This summer I bought a drone.
After roughly 200 flights, I have recorded around 500 gigs of footage (mostly shot in 4K) which makes finding a reliable (primarily fast) hard drive important, if you plan to keep your sanity while editing (how and why a proper external/internal hard drive setup is necessary for editing 4K footage is another topic entirely).
I decided to expeditiously produce and edit a piece that featured the best shots of the 200+ flights, but in this case, I define “expeditiously” as a couple weeks to painstakingly cleanup and edit footage.
In this post, I’ll cover what I’ve learned when it comes to editing as well as compare different ways to manage low-light footage with plugins to remove video noise.
Lexington, KY: Court House
In the thick of editing the footage, I learned the following about DJI’s Phantom 4.
The Phantom 4 has a decent camera, for a drone.
The Phantom 4 camera has a sensor that can resolve 12 megapixel photos and decent 4K video that records in an 8 bit color space, at data rate of 60 mbs.
In camera-nerd speak, that means your image is really compressed, because of the limited 60 mbs data rate. An image in a 4:2:0 color space at a 4K resolution, with an 8-bit depth isn’t that flexible, so you really have to nail the exposure in camera (the best way is to optimize the settings and to use the right neutral density filters). Given these specs, that isn’t to say you can’t shoot professional footage.
If you do not properly expose your image, you will regret it in post. Flaws in exposure will manifest via banding, grainy shadows and noisy mid tones, if you “push” your image too much.
While editing, I thought that some
of the two people that read this blog might find it helpful to understand my process of editing 4K footage from the Phantom 4, as the camera is a bit different than what some are used to.
Before jumping in, take a peak at what I shot early in the first few weeks of owning the drone, mainly at dawn, sunset and dusk:
In this run-down of editing 4K drone footage (mainly cleaning up video noise), I’ll be using Adobe Premiere Pro, because I’m an adult. Final Cut X is for children.
Here’s a look at how I treated some of the edits, from color grading, to removing noise.
As with GoPro and most action cameras, the Phantom 4 is no different in low-light performance as it resolves a grainy picture that requires a lot of cleanup in post.
The fastest way to clean up noisy/grainy footage is to take advantage of third-party plugins. Given the options, what is the best plugin to remove noise?
When thinking of the best “de-noise” plugins, three come to mind: Neat Video, Red Giant, and Borris Complete Continuum (BCC) DeNoise.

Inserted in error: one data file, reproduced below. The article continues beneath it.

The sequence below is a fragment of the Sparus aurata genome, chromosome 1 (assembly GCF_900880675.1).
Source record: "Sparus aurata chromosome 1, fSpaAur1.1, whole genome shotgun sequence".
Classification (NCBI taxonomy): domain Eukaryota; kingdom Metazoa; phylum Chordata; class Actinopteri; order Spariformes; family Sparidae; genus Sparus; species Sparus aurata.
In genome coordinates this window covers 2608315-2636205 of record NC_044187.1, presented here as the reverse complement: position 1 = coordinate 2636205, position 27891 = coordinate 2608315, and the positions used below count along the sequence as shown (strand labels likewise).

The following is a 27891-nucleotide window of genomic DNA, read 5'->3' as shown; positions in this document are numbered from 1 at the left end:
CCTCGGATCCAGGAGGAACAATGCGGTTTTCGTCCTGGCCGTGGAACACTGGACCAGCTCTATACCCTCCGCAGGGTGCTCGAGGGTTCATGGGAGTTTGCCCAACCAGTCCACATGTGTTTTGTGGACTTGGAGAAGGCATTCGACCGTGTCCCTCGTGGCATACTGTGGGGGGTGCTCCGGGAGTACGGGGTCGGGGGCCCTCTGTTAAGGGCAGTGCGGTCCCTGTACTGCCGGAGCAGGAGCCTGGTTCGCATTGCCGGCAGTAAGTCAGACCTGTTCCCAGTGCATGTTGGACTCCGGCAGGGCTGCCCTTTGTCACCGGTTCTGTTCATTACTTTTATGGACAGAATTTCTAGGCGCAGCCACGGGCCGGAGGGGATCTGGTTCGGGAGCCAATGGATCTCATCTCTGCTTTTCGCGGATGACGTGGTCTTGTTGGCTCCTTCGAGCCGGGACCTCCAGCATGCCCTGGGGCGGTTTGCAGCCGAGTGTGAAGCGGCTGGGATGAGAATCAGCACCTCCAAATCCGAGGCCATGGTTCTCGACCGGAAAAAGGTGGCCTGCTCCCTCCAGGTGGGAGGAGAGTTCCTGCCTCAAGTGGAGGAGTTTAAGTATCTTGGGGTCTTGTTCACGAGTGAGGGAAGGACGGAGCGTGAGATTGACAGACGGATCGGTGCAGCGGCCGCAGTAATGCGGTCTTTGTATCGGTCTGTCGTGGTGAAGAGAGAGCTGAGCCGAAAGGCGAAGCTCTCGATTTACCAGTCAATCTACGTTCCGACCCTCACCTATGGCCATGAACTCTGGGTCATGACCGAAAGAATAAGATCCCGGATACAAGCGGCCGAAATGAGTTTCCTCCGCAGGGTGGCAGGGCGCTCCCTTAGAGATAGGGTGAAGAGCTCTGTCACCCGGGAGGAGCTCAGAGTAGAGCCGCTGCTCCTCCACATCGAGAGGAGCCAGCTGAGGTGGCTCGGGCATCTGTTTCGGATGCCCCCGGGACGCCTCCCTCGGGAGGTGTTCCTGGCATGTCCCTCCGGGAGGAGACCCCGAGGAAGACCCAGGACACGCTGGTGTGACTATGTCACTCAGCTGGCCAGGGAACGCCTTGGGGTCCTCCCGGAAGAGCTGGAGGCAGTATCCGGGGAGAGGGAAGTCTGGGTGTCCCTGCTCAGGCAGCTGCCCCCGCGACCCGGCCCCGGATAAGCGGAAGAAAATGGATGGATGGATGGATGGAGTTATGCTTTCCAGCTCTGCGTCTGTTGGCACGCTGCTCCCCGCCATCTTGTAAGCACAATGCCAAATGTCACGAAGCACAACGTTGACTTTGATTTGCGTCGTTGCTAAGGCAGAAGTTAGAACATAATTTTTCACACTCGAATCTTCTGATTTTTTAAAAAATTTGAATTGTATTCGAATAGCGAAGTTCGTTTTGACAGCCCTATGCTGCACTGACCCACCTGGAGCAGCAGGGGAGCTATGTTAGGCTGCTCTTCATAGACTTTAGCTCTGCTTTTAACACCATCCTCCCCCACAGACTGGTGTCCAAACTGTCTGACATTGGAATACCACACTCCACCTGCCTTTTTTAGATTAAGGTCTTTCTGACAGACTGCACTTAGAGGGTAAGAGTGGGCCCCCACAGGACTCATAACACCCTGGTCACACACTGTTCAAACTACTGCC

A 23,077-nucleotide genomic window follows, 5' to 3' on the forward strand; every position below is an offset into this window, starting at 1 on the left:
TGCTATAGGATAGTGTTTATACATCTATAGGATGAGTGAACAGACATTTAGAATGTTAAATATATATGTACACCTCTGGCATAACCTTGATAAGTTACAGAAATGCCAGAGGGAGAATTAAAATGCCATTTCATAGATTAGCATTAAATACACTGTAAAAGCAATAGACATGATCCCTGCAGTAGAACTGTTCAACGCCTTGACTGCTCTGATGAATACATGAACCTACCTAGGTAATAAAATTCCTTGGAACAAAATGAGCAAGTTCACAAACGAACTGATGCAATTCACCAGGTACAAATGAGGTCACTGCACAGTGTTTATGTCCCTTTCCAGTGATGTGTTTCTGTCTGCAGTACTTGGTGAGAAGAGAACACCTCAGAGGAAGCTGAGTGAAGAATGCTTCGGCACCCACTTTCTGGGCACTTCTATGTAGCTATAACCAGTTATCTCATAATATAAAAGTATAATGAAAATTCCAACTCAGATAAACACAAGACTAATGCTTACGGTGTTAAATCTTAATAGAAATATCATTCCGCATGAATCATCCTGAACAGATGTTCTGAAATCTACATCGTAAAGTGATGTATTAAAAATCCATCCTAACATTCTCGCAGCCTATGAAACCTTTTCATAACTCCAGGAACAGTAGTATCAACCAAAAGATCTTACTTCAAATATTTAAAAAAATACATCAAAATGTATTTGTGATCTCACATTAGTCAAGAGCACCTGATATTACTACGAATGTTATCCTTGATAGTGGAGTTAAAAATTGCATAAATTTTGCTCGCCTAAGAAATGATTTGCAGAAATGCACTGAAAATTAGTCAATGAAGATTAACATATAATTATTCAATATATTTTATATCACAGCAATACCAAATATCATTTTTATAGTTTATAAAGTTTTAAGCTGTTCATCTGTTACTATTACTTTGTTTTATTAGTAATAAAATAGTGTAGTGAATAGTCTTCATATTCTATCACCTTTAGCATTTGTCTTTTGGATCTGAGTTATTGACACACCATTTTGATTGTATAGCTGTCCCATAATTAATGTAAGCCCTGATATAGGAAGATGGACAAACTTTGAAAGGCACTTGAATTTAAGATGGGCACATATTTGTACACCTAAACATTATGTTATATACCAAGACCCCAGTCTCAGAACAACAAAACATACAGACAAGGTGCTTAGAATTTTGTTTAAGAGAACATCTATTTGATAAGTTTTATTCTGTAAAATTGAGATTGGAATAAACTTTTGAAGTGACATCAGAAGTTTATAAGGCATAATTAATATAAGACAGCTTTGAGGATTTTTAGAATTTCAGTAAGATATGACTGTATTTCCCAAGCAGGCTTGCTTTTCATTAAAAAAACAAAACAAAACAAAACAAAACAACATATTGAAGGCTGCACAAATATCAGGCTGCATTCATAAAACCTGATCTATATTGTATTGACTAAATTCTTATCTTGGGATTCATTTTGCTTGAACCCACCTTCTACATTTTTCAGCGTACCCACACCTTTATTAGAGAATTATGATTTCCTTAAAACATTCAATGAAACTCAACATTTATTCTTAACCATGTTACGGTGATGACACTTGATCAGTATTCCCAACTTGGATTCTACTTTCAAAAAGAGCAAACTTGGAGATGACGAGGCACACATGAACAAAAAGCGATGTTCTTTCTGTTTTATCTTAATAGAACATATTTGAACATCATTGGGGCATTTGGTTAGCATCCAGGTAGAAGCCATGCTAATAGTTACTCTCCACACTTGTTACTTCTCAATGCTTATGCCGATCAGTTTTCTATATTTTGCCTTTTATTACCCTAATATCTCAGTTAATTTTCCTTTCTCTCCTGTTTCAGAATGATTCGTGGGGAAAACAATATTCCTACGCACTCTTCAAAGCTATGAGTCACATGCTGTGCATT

To the untrained eye, you won’t be able to tell the difference. But, if you look in the area of the river and pond, you’ll see the de-noised picture doesn’t have that grainy texture. If you really want to see results, use any of these de-noise plugins on shitty footage.
In my example, I chose footage that I plan on using in the final project and as a result, I did a decent job at setting the proper exposure. To really show the speed and capability of some of these plugins, it would be better to use footage that was improperly exposed.
Be warned that if you use this plugin with other effects, your computer will most likely come to a grinding halt.
In my tests, I have tried Neat Video, Red Giant DeNoiser II, and Borris FX BCC DeNoise.
The best is a close call between Neat Video and Borris FX. Since I could only get copy of Borris FX for After Effects (AE), I imported the Borris FX, de-noised After Effects composition into Premiere Pro, and it was beautiful. Borris FX DeNoise plugin was good, but I got mixed results when applying it to footage that was higher than 1080p (it was really slow).
The following link to FilmRiot’s video does an excellent job that demonstrates the Red Giant Denoiser II and Neat Video plugins.
Here’s a link to some Neat Video and Red Giant Denoiser II plugin comparisons:
Neat Video Website: www.neatvideo.com/
Red Giant DeNoise II: www.redgiant.com/user-guide/magic-bullet-denoiser/what-is-denoiser-ii/
Borris FX BCC DeNoise: web.borisfx.com/helpdocs/?page_id=611
Some of these stills were treated with Neat Video’s DeNoise plugin. Since I couldn’t find a free version, I ended up paying the $100 and so far it is awesome. Important note: the paid version allows you to apply the plugin to resolutions higher than 1080p. What influenced my decision to purchase Neat Video’s plugin was that most of my drone footage was shot in 4K, then scaled to 2K.
Here is a sneak peak of some of the stills from a project I’m cracking away on:
Boat House Row: Philadelphia
Overlooking Avenue Of The Arts, while the Made In America music festival is in action.